Grand Master Pei Xirong was born in 1913 in Raoyang county in
Hebei province. Pei Xirong’s family had practiced Traditional Chinese
Medicine for 4 generations; Pei’s grandfather, was called ‘Pei
San Tie’ (3 poultice Pei). Pei carried on the family tradition,
learning TCM at the same time as martial arts, build a solid foundation
in the process. In 1929, 16-year old Pei went to the ‘National Leitai
Tournament’ held in Hangzhou,he met the famous of xingyi and bagua
master Fu Jianqiu, then become to his student.
He mainly studied with Fu Jian-Qiu
who specialized in internal martial arts and was a martial arts brother
of Sun Lu-Tang and Shang Yun-Xiang. But master Pei also studied
Baguazhang with Huang Bo-Nian and Jiang Rong-Qiao, and got instructions
from Xinyi master Bao Xian-Ting and master Lu Song-Gao. He was also
introduced by Li Jing-Lin (famous for his Wudang sword skill, general
and director of several martial arts institutes) to the head of Wudang
mountain, Xu Ben-Shan, and became the official disciple of the 17th
generation of Wudang Long Men (Wudang Dragon Gate sect).
After studying in Wudang mountain, Li Jing-Lin recommended the
Central Martial Arts Academy in Nanjing to accept master Pei as a
student. After 1949, he settled down in Shanghai and also became a
martial arts coach in Shanghai Fu Dan University. He founded Shanghai
Wudang Quan Fa Institute, Qigong Study Institute and set up Shanghai
Qigong Scientific Study Institute. He also published more than twenty
books, such as “Wudang Gong Fu”, “Wudang Qigong Study”, “Chinese
Martial Arts Dictionary”, “Series books of Chinese Traditional Martial
Master Pei devoted his entire life to
Chinese Martial Arts and his knowledge was vast and profound. He
mastered Shaolin Wu Xing Quan (Shaolin five animals style–dragon,
tiger, leopard ,crane, chicken); Ying Zhua Quan (eagle claw fist); Mi
Zong Quan (lost track boxing); Ba Ji Quan (eight ultimate fist) and
many weapons. He was a very kind and sincere person, and always very
open to talk with other masters about their styles and genres. He
mainly practiced Wudang Neijia (Wudang internal style) and Xingyi,
Bagua and Taiji.
Master Pei believed Wudang to be the
original source of internal martial arts since it combines gang jin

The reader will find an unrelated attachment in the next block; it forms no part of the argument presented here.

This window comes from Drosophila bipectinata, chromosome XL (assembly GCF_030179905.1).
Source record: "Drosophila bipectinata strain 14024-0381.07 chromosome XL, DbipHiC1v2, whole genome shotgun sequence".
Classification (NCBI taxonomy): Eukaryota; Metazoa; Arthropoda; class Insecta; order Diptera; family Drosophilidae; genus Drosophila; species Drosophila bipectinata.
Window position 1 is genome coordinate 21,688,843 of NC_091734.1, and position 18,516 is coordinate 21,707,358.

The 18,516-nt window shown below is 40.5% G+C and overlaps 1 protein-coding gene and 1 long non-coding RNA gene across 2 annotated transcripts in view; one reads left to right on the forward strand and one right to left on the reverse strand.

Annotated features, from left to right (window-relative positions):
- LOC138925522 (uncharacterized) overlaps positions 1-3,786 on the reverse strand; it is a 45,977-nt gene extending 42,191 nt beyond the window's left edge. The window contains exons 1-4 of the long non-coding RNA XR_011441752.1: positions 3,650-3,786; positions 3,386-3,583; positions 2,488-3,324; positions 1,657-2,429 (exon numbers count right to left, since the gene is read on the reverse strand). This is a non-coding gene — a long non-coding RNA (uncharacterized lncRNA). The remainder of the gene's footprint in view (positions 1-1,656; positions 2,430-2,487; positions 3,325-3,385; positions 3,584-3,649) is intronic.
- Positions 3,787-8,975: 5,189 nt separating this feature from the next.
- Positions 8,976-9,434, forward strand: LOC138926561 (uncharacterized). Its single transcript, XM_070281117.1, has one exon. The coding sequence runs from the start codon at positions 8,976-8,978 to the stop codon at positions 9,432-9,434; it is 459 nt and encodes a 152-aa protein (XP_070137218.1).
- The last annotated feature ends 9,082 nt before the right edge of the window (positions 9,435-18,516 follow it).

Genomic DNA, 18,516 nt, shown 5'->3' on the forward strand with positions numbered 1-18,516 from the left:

(hard power) of Xingyi, heng jin (horizontal power) of Bagua and hua
jin (converting power) of Taiji. Wudang martial art is a classical and
very important part of Chinese martial arts.
Pei’s Xingyi was hard but not stiff; his Taiji was soft but not floppy,
just like the orchid leaf—tender but with the leaf spine holding. I
remember when I practiced push-hands with master; you almost couldn’t
bend his arm at all. His body and arms weren’t even slightly stiff, his
force and energy wasn’t as old as his age, you could feel the jin
(power) from his body and no matter how you moved he would suppress you
before you could do anything.
In his late years, he
focused on studying Wudang daoist theory and how meditation and Nei Dan
Gong (internal practice) enhance both the immune system as well as the
spiritual well being. He promoted the idea that a martial artist should
cultivate himself according to daoist ideals, from aspects such as
virtue, mind, character, thoughts and behaviour. That should be the
real and most important part of Chinese martial arts.
Master Pei’s Wudang practice came from the chief of Wudang mountain, Xu
Ben Shan. One part of this is Wudang Taiji Yuan Gong, focusing on
neigong (internal practice) by practicing zhan zhuang (standing static
stances) and qigong. The practitioner exchanges the qi of yin and yang,
and keeps qi continuously running around the body to enhance the
flexibility of inner organs. Another part is Wudang Taijiquan. It
embodies 3-dimensional entwining jin as well as the whole taiji theory.
The movements are also good for self-defence by suppressing hard
attacks using its soft movements.
attractive part of those two styles is that they contain the complete
combination of yin and yang, hard and soft, mobile and still, open and
close, up and down, breathe-in and out, inner-organ practice and body
fitness. They are also very precise on how to use and cooperate jin
(power) and li (strength).
Grand master Pei Xi Rong